In our previous post, we provided an overview of CMMC and how it relates to DoD contractors. In this post we dive deeper into controlled unclassified information (CUI), one of the primary data types CMMC is designed to protect.
What is controlled unclassified information (CUI)?
Controlled unclassified information (CUI) is defined by the CMMC guide as “information that requires safeguarding or dissemination controls pursuant to and consistent with laws, regulations, and government-wide policies, excluding information that is classified under Executive Order 13526, Classified National Security Information, December 29, 2009, or any predecessor or successor order, or Atomic Energy Act of 1954, as amended.”
It’s important to note that, while CUI is not classified nor federally regulated, it is still considered sensitive to U.S. government and military interests. As such, the CMMC requires controls to be placed on CUI for proper safeguarding and dissemination.
What are some examples of CUI?
CUI is broken up into categories. CUI can vary greatly regarding sensitivity levels, but all requires the same level of safeguarding.
Examples of CUI are:
- Defense data and analysis
- Critical infrastructure plans
- Import/export controls
- Law enforcement and intelligence activities
- Federally funded research and project information
Are there other types of information that is intended to be protected by CMMC?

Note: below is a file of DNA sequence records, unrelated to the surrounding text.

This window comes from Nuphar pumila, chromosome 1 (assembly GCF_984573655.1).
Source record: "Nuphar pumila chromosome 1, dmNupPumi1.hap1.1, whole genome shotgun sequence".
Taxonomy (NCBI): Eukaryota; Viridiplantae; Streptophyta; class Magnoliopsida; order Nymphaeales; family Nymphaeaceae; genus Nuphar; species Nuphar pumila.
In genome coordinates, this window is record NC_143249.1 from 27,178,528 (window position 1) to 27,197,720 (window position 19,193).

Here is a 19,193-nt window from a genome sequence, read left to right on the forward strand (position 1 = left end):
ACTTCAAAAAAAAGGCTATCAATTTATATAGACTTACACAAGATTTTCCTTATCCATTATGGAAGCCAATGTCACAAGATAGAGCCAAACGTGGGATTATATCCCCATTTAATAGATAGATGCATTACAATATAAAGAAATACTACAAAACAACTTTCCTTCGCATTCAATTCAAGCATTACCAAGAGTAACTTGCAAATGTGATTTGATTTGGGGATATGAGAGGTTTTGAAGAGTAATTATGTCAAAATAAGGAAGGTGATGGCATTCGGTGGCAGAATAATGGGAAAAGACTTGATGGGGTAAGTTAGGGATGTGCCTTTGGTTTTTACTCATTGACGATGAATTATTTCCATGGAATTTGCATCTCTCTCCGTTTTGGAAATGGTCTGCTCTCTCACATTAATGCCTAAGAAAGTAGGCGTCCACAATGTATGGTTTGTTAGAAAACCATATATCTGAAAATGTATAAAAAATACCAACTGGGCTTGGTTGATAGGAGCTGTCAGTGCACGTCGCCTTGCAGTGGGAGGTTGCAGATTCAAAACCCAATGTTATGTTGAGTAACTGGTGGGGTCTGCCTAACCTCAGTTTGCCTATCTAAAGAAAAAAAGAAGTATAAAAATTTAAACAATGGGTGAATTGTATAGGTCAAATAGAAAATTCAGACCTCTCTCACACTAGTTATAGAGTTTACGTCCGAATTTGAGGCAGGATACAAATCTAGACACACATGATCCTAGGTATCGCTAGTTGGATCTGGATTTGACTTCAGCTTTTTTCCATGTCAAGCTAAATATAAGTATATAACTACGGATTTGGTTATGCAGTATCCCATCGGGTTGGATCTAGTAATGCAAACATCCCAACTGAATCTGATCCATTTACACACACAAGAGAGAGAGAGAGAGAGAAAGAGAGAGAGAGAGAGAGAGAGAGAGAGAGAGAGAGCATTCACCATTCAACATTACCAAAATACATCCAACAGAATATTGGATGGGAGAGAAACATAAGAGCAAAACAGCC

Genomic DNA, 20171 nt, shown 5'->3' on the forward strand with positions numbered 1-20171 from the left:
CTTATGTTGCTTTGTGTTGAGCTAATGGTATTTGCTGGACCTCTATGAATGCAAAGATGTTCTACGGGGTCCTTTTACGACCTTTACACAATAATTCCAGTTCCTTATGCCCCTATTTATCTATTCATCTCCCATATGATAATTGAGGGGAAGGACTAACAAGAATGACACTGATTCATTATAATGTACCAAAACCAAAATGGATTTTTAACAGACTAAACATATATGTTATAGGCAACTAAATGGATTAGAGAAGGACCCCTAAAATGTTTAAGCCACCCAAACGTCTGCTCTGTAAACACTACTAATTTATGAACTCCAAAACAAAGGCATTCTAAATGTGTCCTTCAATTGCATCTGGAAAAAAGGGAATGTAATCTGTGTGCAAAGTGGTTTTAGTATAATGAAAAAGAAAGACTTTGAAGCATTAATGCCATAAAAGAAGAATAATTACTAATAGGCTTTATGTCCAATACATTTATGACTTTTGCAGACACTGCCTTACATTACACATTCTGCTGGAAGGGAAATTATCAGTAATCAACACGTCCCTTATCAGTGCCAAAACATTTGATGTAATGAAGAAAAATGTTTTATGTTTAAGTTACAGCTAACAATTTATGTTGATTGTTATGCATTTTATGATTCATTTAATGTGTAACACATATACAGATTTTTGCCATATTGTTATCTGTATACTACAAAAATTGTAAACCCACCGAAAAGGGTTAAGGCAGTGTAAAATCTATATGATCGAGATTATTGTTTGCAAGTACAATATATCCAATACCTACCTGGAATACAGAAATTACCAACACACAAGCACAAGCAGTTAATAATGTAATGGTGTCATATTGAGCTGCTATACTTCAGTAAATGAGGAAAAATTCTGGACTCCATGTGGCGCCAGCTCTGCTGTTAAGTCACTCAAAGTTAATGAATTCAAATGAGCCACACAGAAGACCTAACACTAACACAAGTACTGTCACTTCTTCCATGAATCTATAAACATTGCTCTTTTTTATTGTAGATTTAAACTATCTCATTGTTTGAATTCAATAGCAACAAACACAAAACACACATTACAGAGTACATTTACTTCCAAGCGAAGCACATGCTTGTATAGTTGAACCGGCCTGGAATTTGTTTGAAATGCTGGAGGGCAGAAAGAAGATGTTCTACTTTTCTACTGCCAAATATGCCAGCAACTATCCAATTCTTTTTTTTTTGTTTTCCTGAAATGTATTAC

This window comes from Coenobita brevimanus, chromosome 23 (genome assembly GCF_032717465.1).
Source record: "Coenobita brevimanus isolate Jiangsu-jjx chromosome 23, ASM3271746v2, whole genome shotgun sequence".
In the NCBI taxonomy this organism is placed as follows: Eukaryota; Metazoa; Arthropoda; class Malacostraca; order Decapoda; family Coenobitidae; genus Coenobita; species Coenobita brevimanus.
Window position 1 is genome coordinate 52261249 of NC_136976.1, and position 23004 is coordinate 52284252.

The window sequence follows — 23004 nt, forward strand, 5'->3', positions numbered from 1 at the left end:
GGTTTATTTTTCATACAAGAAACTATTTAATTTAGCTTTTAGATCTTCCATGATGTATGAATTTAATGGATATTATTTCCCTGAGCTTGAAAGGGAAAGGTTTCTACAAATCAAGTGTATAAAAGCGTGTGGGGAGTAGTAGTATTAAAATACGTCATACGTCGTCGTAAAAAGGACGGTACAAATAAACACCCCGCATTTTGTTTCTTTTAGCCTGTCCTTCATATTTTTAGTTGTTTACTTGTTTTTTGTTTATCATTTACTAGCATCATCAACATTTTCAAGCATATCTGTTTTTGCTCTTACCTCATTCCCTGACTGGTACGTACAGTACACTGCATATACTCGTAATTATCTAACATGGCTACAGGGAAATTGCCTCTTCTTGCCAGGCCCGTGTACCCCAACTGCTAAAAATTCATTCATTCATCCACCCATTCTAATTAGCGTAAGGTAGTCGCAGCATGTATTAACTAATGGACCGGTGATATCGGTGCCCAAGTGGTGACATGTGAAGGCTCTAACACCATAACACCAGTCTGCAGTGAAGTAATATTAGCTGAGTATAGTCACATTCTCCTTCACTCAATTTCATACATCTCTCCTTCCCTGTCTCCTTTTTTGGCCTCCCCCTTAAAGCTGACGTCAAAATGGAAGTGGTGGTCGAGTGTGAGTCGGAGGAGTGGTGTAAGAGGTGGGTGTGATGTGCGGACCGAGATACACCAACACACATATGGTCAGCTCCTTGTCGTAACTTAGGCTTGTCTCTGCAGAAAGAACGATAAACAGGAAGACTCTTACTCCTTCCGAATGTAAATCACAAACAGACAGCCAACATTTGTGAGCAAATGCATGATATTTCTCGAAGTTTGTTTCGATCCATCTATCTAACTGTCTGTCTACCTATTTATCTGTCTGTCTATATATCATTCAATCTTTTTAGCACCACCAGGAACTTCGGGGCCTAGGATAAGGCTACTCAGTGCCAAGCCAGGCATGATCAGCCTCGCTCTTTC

Yes, federal contract information (FCI) is also in intended to be protected by CMMC. The CMMC guide defines FCI as “information provided by or generated for the Government under contract not intended for public release.”
CMMC level 1 addresses the requirements to protect FCI. However, there may be overlap between what is CUI and FCI with information potentially classified as both information types, requiring contractors to meet the requirements of CMMC levels 2 and 3.
How does an Insider Risk program help safeguard CUI?
The safety of sensitive information shared with or managed by contractors is a core focus of any Insider Risk program. With CMMC requirements, this focus is on protecting CUI and FCI. The CMMC framework does not specifically address Insider Risk in a single domain. Instead, Insider Risk program requirements and controls are spread across multiple CMMC domains.
In the next installment of our CMMC blog series we’ll explore which CMMC domains address Insider Risk and how you can prepare to meet these requirements of these domains.